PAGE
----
Spring Tastes

It happened. After a Winter that seemed like it would never end my taste has officially switched back to lighter more tea-like coffees. This is in spite of a sub freezing night in mid-April. I assume my theory was correct and my taste desires do go through a change along with the seasons.

I am looking forward to some great lighter Ethiopians again this Summer but there are three things I want to check off my “must try” list this season.

1) The Cold Bruer is one of the newer entrants into the ever growing iced-coffee space. I have not used one yet but they look really awesome.

2) I am also excited to see what roasters follow Stumptown into the iced coffee fray. Their appropriately named Cold Brew seems to grow in popularity every year and I admittedly have never grabbed a bottle. It seems most Whole Foods carry it.

3) Blue Bottle, who recently bought Handsome Coffee and Tonx has an iced coffee kit so you can make their famous New Orleans-Styled Iced Coffee at home.

The key to great iced coffee is brewing the coffee cold and slow…real slow. I played around with flash brewing last year but I didn’t seem to quite get it the way I wanted. Like great hot coffee, cold coffee shouldn’t need milk or anything else added to it to taste great. It should stand up on it’s own1. Without adding anything to the coffee it should have a sweeter, less bitter taste than most iced coffees people have probably had from Starbucks and the like. But, by adding a little cream or milk to a great iced coffee you can really accentuate the natural sweetness.


  1. I do typically add a little cream to my iced coffee.  ↩

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One Month Coffee Embargo Update

So, that one month coffee embargo? Yeah...um, that didn't happen. After moving I literally couldn't find my roaster for a few days. Let's just say I wasn't as good as my wife was about labeling boxes properly. The good news is I found out. The bad news is I haven't had a chance to fire it up yet. Two snowstorms, a wind storm, a dog's operation and other things associated with move have severely cut into my potential roasting time.

Its too easy to find excuses to not do things. Even things that I find fun. I have always been the type of person who can't fully enjoy things unless "everything else" is done first. The problem with this train of thought is that "everything else" will rarely ever be finished.

I know it will only take one roast to get me hooked again and that is part of the reason why I have been delaying. I truly don't have the desire to bee hooked just yet. I have a list of things I want to get done first and I am committed to not letting that list get too long....fingers crossed.

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Your Own Ceremony

At the end of a recent post I posed this question…

Do a majority of people not know what "good coffee" tastes like or are the minority so blinded by their passion for making coffee more "perfect" that they have lost sight of what is really important about a cup of coffee?

Unfortunately, it is one of those questions with no answers. But, I have come to a conclusion of sorts and the answer lies in the oldest of all coffee preparations. The Ethiopian Coffee Ceremony.

As great as Ethiopian coffee can be most of what they drink in Ethiopia is not that great. Because they can get more money selling their best it means they tend to drink some of the worst. The leftovers. This doesn’t mean they don’t take the time and care about how it is prepared. They go to great lengths during their ceremonies to roast, grind and brew their coffee. Is it up to the standards many of is try to achieve? Not even close. Do they take great pride in and enjoy the process? Absolutely.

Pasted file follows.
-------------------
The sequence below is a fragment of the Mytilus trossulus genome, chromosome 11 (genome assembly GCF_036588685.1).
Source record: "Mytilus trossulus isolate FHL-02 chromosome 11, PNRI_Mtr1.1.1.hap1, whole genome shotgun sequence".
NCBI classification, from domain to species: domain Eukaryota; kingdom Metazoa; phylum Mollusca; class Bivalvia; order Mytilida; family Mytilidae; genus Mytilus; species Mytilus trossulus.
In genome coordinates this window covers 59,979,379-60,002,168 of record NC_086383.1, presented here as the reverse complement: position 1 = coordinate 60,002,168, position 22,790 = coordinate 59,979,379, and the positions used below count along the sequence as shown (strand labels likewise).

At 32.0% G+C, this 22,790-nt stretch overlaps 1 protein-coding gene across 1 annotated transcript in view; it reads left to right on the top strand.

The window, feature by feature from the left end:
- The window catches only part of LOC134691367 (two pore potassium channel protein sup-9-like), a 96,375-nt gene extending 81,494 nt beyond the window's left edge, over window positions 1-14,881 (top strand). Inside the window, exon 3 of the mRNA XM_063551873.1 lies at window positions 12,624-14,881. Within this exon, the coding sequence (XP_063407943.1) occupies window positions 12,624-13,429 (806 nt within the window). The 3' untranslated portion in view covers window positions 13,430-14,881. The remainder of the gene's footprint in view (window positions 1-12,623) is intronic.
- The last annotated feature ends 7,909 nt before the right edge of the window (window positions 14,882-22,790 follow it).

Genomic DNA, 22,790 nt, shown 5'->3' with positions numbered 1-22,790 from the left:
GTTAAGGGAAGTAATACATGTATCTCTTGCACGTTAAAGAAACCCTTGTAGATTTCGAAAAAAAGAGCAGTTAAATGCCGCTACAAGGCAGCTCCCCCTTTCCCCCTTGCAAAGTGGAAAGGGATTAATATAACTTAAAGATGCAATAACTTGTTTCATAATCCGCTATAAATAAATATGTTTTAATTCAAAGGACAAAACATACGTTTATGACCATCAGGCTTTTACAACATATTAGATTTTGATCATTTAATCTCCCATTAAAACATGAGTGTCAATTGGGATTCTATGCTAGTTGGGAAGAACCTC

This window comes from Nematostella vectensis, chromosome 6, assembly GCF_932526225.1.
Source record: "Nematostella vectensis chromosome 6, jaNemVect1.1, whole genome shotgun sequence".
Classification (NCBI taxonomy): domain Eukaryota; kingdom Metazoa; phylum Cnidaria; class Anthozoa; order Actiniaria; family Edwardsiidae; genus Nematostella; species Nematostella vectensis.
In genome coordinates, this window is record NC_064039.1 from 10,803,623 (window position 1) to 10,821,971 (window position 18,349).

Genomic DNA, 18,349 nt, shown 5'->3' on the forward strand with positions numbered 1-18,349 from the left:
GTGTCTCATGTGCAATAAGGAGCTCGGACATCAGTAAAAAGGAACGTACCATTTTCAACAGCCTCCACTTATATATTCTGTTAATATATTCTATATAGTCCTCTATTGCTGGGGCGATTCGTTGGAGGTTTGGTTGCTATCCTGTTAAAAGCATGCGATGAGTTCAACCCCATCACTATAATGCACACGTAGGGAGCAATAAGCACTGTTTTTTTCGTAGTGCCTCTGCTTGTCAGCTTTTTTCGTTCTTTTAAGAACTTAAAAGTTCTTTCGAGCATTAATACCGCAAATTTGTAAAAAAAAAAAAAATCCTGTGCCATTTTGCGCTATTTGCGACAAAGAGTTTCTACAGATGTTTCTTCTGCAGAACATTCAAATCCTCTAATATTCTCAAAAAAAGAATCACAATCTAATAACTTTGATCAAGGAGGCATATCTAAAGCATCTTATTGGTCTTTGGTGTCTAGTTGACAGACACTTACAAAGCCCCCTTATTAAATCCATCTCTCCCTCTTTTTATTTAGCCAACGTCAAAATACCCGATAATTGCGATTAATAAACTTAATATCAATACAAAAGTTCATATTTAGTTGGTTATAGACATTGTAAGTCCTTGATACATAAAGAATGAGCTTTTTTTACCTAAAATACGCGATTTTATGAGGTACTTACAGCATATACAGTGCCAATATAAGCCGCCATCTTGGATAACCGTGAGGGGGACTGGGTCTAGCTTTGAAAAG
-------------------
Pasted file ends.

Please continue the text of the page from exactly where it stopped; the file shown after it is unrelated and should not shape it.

So I ask, which is the better coffee? The “bad tasting” coffee prepared during a traditional Ethiopian Coffee Ceremony or a “perfect” pour-over at your local coffee shop. Can’t they both be good in their own way? Whether it is a French press or a K-cup, everyone has their “go-to” coffee. It may not be great coffee. I may not want to drink it. But it isn’t my coffee ceremony. It’s yours.

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Peter Giuliano on Joe Rogan's Podcast

I am always amazed at the diverse topics and guests Joe Rogan has on his awesome podcast. I was delighted that he had Peter Giuliano on recently for over two hours of coffee talk. It is a great listen. The awesome part is that a shit ton of Rogan's listeners who had never heard of Peter or the SCAA were exposed to both this week. Joe Rogan's podcast is one of the biggest out there and this is a big win for specialty coffee.

Go listen.

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UP Coffee

If you have a Jawbone UP band then you should definitely check out Jawbone's new app UP Coffee. Actually, even if you don't have the UP Band you should check out the UP Coffee app. It's free in the Apple App Store and it is a neat little tool for tracking your coffee intake. If you have the UP band then it integrates with your sleep tracking to give you a better idea of how your body handles caffeine. It is in it's infancy but Jawbone hopes to make the app better over time as they accumulate more user data.

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Self Imposed Roasted Coffee Embargo

We are moving into our new house this week so hopefully my posting frequency will pick back up again soon once the move is complete. Although...is a move into a house really ever "complete"? With the move I think it may be a good time to reign in my coffee spending for a little while. It can get a bit out of hand at times and with the inevitable expenses of a new home I think it would be prudent. Plust it gives me an excuse to roast more. For all of March I am only going to drink coffee I roast myself.

Now, I know home roasting can never come close to what a very skilled and experienced roaster can do on a commercial roaster. But, what I hope to do is dial in my roasts to create a taste that me and my wife like. In the end, that is what matters the most.

I started roasting last year and really enjoy doing it but I have not done much in the past 6 months. This little "test" is going to force me to get back into it even more.

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Sweet Maria's "Launches" Podcast